New member - Excel SA

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Re: New member - Excel SA

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Thanks Tony - no plan to de-seam the car at all - seams on the other side are fine! There was no black bumper strip n the car when I got it, so that will not be replaced. Not 100% sure how I'm going to manage to get a straight and consistent seam line though - the one on the door is all over the place.

Here's a pic of the inside - just behind he "B pillar. A couple of the clips I used to line things up are visible, and I put a layer of peel ply over the epoxy filler - it absorbs any excess epoxy and allowed me to smooth out the filler a bit better = less sanding later! It should result in an easier surface to apply the fiberglass reinforcement to. Still a few holes on the inside and outside to fix....

Image

Neil.

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Re: New member - Excel SA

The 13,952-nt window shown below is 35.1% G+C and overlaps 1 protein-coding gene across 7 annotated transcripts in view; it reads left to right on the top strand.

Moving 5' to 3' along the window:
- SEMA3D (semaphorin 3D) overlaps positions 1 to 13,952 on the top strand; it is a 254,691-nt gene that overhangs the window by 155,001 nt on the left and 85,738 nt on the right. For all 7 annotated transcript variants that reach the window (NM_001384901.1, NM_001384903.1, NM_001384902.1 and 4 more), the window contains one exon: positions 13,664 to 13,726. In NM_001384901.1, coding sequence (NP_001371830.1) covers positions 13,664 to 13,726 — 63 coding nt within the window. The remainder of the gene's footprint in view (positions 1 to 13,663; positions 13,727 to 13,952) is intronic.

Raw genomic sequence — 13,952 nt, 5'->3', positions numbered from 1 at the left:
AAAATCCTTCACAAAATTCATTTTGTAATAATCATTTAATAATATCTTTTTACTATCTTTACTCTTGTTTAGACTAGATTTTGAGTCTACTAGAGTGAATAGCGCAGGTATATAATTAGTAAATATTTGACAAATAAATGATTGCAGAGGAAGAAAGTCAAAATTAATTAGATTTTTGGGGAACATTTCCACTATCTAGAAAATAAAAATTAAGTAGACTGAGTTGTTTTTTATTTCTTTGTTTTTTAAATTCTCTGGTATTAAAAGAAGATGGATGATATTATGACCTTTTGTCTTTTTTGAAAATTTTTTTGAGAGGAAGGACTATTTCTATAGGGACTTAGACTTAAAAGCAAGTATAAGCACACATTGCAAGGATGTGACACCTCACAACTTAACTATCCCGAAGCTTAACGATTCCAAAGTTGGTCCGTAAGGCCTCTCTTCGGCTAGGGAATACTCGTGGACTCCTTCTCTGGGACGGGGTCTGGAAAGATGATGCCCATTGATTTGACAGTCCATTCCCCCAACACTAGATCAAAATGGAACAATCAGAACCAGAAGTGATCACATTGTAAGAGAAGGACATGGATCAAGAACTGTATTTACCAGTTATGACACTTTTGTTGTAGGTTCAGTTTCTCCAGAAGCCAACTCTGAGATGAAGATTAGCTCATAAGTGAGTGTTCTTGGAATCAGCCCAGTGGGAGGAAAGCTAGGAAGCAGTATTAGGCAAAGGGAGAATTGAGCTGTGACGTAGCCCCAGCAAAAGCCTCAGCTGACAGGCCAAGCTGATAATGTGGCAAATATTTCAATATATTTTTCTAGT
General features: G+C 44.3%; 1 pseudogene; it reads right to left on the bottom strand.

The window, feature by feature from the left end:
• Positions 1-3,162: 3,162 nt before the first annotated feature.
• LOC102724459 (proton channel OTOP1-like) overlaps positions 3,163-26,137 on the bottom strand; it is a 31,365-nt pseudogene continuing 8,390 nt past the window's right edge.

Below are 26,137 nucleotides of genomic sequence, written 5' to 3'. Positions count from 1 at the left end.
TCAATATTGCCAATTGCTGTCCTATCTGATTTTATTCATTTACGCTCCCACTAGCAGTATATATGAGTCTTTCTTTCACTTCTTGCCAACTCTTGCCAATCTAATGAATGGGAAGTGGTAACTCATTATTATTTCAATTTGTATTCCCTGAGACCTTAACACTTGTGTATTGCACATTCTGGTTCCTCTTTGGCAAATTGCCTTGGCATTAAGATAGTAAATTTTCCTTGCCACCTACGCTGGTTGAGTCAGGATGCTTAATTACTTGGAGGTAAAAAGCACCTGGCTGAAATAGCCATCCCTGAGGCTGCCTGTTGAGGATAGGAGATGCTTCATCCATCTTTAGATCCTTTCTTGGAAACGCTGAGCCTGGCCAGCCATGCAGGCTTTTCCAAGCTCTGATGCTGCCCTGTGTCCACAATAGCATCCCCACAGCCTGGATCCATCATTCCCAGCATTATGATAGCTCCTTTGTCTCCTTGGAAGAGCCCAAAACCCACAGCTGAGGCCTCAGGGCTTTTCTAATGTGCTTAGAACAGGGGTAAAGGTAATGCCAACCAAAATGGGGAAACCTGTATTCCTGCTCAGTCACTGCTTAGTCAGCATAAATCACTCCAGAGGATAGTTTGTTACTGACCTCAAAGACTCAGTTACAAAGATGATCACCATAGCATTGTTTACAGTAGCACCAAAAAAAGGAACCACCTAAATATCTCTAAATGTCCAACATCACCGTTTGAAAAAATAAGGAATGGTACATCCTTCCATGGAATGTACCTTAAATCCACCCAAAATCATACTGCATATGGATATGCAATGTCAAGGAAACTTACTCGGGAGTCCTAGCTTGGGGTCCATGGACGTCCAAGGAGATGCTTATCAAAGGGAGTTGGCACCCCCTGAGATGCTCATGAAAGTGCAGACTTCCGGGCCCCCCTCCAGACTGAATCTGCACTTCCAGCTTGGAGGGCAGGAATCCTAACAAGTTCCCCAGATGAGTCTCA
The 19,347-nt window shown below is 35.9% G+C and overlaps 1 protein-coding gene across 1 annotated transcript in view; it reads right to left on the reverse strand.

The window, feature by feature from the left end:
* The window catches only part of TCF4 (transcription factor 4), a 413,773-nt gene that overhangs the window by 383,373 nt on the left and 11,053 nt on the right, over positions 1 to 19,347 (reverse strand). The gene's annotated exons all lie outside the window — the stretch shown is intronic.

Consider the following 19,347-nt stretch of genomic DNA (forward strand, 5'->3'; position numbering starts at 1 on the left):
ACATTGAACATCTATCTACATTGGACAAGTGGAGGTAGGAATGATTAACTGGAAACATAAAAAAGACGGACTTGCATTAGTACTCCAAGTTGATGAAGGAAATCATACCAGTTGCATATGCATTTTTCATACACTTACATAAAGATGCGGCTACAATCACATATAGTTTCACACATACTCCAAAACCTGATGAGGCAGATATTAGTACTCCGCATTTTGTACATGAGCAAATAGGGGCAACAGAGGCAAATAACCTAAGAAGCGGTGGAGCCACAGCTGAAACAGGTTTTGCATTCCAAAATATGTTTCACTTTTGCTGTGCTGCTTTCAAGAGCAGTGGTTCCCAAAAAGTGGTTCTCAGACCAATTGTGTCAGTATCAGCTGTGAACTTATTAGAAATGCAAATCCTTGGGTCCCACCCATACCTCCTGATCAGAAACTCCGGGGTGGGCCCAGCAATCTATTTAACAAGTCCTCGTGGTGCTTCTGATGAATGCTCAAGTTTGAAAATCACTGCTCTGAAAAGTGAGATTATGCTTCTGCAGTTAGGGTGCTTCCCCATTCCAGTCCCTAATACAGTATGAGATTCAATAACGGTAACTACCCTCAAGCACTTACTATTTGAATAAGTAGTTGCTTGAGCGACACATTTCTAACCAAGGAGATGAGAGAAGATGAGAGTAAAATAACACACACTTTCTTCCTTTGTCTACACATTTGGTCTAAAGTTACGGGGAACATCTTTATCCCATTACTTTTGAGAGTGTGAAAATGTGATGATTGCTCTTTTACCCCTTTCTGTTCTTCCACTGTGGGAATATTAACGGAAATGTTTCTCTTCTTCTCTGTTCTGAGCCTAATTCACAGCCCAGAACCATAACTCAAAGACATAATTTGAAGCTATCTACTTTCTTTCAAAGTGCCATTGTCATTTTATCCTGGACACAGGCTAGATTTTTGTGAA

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Brilliant work Neil 8). I like the use of the welding pins to keep things together! I notice that your fans have irregularly spaced blades - I've seen that before - do you know the reason for this? Does it make them quieter or set up less resonance?

I think you can still buy the fibreglass strips for mounting the black waistline trim to the door skin - that would straighten things up on the door "seam"

I buy all my fibreglass stuff from Easy Composites!

Pete

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Re: New member - Excel SA